Henry Hudson Bridge Navigation Lights Shine

The red and green "Star Wars" looking lights emanating from beneath the Henry Hudson Bridge may seem like an attempt to reach out to other-worldly beings but they are actually navigation lights required by the U.S. Coast Guard to help guide maritime traffic.

The red and green "Star Wars" looking lights emanating from beneath the Henry Hudson Bridge may seem like an attempt to reach out to other-worldly beings but they are actually navigation lights required by the U.S. Coast Guard to help guide maritime traffic.

If they seem brighter than remembered it's because the lights, which look like sleek light sabers, are the latest technology. They were installed in 2010 when the more traditional incandescent, circular lights were replaced during the lower level deck reconstruction project, said Henry Hudson Facility Engineer Walter Hickey.

"There are so many advantages to using the new LED navigation lights," Hickey said. "They're bright and stand out more; they last longer; they're easier to maintain and most of all they consume less power."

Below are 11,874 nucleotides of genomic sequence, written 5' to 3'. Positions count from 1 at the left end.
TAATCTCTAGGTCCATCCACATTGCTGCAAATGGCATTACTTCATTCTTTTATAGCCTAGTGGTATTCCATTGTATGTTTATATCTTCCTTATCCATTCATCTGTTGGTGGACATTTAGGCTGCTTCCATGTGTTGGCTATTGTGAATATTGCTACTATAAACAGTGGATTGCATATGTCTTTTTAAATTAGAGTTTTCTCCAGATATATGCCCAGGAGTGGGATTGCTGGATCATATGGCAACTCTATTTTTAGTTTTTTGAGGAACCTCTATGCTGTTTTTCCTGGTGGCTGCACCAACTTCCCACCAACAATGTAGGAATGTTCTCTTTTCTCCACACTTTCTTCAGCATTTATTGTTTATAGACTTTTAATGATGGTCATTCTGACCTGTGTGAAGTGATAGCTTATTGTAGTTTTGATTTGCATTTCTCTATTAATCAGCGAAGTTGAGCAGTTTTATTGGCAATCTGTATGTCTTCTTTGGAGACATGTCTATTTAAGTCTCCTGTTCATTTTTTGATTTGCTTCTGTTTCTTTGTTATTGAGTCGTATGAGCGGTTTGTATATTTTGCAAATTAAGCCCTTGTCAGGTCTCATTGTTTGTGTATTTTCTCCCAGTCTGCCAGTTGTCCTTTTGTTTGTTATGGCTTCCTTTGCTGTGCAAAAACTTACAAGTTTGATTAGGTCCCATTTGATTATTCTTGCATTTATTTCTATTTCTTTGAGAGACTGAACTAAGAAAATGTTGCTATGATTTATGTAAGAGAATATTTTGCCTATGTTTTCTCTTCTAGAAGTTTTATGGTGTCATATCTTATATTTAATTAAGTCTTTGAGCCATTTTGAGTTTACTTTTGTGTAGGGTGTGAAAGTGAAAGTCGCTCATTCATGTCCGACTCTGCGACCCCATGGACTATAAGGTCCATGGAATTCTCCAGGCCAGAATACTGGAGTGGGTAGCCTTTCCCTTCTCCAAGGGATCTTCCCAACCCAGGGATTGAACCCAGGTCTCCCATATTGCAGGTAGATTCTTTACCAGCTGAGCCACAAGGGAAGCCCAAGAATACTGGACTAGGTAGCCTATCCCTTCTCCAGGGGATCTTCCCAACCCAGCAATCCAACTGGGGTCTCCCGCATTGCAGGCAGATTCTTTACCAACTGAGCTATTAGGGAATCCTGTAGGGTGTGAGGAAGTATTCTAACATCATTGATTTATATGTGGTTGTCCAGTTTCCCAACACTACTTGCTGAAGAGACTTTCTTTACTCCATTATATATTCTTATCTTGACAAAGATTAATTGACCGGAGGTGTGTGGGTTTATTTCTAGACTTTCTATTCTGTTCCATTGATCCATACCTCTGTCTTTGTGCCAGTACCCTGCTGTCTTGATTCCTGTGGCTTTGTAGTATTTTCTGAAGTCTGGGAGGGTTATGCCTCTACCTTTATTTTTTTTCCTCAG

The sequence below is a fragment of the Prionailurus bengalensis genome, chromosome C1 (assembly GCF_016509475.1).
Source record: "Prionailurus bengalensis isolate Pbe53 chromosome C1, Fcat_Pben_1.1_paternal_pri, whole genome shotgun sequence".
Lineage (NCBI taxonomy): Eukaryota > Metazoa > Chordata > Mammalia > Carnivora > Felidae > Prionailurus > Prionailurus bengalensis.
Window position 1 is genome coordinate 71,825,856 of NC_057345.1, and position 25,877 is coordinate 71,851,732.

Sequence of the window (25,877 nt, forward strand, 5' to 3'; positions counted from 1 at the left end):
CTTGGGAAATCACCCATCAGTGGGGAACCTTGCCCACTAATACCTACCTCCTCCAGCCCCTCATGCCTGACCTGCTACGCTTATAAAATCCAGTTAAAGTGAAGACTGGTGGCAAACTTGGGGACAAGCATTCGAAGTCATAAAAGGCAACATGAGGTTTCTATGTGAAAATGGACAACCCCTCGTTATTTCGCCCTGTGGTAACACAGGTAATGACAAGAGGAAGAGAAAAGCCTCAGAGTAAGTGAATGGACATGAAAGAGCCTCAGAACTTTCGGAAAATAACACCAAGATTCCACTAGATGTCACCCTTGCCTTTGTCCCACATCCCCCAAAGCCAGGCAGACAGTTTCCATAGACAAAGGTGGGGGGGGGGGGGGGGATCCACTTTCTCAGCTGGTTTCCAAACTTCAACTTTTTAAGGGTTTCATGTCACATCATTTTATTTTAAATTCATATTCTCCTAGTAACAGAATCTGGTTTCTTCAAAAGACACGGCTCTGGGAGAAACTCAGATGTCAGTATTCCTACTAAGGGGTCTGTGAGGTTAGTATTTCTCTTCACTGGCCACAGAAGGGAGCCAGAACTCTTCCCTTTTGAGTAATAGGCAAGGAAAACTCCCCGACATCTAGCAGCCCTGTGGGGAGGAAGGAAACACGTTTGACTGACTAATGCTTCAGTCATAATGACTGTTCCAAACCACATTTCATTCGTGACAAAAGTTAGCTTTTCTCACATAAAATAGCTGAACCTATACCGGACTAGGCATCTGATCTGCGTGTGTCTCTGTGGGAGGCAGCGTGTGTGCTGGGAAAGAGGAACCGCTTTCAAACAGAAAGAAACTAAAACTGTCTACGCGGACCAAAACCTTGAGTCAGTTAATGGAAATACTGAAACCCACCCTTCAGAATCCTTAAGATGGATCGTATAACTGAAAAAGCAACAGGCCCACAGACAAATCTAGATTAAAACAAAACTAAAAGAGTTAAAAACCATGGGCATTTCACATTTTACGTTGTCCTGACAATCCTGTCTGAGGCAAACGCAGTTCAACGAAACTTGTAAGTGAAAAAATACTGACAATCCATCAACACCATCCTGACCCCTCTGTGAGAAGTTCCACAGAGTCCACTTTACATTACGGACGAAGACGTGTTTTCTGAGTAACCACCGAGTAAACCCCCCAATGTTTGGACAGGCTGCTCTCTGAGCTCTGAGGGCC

There are a total of six navigation lights on the bridge: two reds and one green on either side of the span, and range in length from approximately 19 to 26 feet long. Navigation lights are required to help marine traffic travel safely near the bridge. The green lights tell boat operators that they are in the center of the Harlem Ship Canal; the red lights indicate the north and south channel margins.

The LED lights are connected on a strip that is placed inside a clear acrylic tube. There are about four lights per foot on each strip, with the exception of the green lights which have about 16 lights near the bottom of the strip. Each complete light uses approximately 100 watts of power, the same as a 100 watt bulb.

 "They are definitely brighter than the old lights. You can see them clearly all the way from the Major Deegan Expressway or from the Palisades across the Hudson River," Hickey said.

They are also easier to maintain. The old incandescent navigation lights were difficult to get to because of their placement under the bridge, Hickey explained, but the new ones because of their tube-like design can be pulled up and changed from roadway level. Not that they'll have to do that as often since they last about 5 to 10 years.

Henry Hudson Bridge Navigation Lights Shine
Photo credit: Thomas Cho, MTA Bridge and Tunnels